As noted previously in The 4 types of organizations – What stage is your Organizational Leadership in?, startups typically have limited resources (capital, human resources, and technology). These groups or individuals may be starting a new business, service, group, product, project, etc. There is typically a steep learning curve and a lot of energy involved in a startup group. Mentors are typically greatly appreciated by these groups to answer questions not readily available within the group.
How do I know this?
I’m a startup in my own business endeavors. I also coach/consult with several individuals and group startups.
Getting everybody mobilized (even yourself) and headed in the same direction is a lot of work. Leadership and knowing the direction that you want to go is critical. You may have all of these great ideas, but you have to focus on one area at a time.
Some quick tips during the startup phase:
1. Make it easy for people to find you!
I’m working with several groups right now that don’t have any web presence. They also are not promoting their groups to outside organizations or professional organizations who would be happy for some of the benefits the groups could provide. They then wonder why they can’t grow their organizations. It only takes a couple of seconds to reach out and tell somebody about yourself or your group. If they don’t ask you further questions after a few seconds…Move on!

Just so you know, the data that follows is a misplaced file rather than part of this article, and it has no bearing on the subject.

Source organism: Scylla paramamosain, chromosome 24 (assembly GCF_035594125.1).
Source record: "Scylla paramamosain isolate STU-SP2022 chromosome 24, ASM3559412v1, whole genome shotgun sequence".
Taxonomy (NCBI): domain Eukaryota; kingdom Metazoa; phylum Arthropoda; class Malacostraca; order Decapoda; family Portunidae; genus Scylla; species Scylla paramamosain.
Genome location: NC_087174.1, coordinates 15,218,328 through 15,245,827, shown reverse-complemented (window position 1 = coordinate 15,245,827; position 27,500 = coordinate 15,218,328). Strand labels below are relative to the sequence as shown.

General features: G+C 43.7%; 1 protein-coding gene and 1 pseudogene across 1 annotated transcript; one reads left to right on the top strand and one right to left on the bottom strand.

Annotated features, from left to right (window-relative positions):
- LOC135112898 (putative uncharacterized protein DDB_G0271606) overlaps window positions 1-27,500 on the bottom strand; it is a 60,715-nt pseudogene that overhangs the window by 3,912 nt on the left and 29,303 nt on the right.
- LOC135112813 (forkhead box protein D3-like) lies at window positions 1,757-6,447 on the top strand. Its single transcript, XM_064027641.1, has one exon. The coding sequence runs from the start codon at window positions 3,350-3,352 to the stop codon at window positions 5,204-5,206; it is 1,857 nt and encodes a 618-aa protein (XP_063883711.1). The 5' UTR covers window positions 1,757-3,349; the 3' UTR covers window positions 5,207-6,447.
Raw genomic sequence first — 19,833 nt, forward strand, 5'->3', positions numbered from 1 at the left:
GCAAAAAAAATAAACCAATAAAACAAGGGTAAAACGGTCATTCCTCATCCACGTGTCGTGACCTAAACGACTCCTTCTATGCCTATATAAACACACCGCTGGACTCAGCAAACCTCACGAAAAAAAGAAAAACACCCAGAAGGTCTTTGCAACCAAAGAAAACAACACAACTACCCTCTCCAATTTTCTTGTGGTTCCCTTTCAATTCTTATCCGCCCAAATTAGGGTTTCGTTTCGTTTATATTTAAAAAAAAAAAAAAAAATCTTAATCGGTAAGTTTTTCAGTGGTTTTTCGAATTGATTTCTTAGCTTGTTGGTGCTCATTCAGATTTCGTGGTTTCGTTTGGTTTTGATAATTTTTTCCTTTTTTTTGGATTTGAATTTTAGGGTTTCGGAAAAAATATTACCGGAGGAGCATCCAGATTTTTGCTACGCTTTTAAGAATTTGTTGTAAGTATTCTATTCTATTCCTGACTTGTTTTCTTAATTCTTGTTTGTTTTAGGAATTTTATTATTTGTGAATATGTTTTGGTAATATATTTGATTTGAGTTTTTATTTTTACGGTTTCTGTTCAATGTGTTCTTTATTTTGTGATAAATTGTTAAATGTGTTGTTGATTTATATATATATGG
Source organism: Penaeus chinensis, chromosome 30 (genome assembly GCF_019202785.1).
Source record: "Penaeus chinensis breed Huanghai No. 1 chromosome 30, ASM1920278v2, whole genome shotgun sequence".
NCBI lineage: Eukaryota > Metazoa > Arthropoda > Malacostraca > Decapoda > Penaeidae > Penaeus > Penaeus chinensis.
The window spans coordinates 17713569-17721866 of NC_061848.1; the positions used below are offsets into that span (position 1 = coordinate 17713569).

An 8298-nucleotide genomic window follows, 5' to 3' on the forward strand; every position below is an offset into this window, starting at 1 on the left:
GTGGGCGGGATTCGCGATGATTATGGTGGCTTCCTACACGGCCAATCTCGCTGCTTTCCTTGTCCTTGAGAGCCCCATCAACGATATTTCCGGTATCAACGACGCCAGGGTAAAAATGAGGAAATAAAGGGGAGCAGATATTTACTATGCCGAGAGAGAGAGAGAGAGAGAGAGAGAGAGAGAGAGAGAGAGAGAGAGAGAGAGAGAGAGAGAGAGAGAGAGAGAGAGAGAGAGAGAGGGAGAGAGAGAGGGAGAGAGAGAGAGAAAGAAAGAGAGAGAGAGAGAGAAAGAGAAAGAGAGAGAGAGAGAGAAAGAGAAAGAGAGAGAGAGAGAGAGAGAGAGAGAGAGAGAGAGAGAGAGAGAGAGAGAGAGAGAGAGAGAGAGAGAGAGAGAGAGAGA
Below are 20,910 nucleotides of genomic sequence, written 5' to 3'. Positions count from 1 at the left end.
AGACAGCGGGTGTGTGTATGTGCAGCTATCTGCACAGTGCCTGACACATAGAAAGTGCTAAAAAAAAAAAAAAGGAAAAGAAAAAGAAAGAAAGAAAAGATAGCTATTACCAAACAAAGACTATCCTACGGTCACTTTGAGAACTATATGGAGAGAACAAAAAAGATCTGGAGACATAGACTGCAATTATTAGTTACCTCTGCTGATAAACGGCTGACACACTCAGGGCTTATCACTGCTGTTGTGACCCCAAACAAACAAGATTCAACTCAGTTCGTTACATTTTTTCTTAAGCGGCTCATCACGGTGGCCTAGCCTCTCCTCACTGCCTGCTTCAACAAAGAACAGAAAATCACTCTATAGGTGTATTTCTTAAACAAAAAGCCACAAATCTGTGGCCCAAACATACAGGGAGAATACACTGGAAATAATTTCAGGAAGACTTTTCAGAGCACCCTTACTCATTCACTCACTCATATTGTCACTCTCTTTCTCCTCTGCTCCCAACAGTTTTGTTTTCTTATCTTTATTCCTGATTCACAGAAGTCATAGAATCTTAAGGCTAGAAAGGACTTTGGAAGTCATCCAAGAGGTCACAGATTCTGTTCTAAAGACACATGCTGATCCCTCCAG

2. Know how your service or product benefits the people
One of the mistakes I see time and again is groups focusing on their social media sites or the features of their product or services. Startups are notorious for trying to compete on price and their process (actually, Turnaround and Re-alignment groups do this also).
Take some time to figure out:
- What is it that is unique about your group, your product or your service?
- What is the benefit to somebody else of using your service or product?
- Who wants this and where are they at?
Once you know this, you will be better able to market yourself.
3. Setup your foundation systems
This is can be one of the hardest parts of being a startup (besides the lack of funding). One of the common misconceptions I find is individuals trying to recreate the wheel. Some systems are somewhat standard across industries (ie. accounting software). There are books and websites galore on many business types with examples of how these businesses have been set up. These are interesting reads and make it easier to set up record keeping and project systems that work for you.
There may be some systems that you develop that are proprietary to your business, these typically take more time to set up…be patient with yourself when you hit the frustrating moments.
4. Be creative when looking for funding
It is interesting and fun all of the crowdfunding sites and angel investor sites available right now for groups and individuals who have a compelling message behind what they are doing.
You may be doing some serious bootstrapping for a bit, but if your credit is good and you have a good relationship with your bank, you may have some funding options there.
Your local Small Business Development Centers sometimes know of sources available to you. Depending on where you live, some states have economic incentives to bring certain business types to regions that they are trying to encourage economic development. The same holds true for some towns.
We could go on with more tips, but let’s open this up for tips that you would like to share at this time…